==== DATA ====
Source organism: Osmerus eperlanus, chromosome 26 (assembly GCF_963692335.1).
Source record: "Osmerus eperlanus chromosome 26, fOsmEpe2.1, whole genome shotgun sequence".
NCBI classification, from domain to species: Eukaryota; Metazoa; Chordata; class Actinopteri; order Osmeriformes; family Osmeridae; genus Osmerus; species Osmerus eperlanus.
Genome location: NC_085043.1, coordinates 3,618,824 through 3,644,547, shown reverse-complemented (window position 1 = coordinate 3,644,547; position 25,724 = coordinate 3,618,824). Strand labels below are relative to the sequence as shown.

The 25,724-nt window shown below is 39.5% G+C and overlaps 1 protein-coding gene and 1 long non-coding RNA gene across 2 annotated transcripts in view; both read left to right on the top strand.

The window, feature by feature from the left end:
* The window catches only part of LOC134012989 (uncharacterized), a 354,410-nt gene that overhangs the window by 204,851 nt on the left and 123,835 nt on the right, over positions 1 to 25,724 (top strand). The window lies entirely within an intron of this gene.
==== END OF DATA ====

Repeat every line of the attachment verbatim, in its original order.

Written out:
Source organism: Osmerus eperlanus, chromosome 26 (assembly GCF_963692335.1).
Source record: "Osmerus eperlanus chromosome 26, fOsmEpe2.1, whole genome shotgun sequence".
NCBI classification, from domain to species: Eukaryota; Metazoa; Chordata; class Actinopteri; order Osmeriformes; family Osmeridae; genus Osmerus; species Osmerus eperlanus.
Genome location: NC_085043.1, coordinates 3,618,824 through 3,644,547, shown reverse-complemented (window position 1 = coordinate 3,644,547; position 25,724 = coordinate 3,618,824). Strand labels below are relative to the sequence as shown.

The 25,724-nt window shown below is 39.5% G+C and overlaps 1 protein-coding gene and 1 long non-coding RNA gene across 2 annotated transcripts in view; both read left to right on the top strand.

The window, feature by feature from the left end:
* The window catches only part of LOC134012989 (uncharacterized), a 354,410-nt gene that overhangs the window by 204,851 nt on the left and 123,835 nt on the right, over positions 1 to 25,724 (top strand). The window lies entirely within an intron of this gene.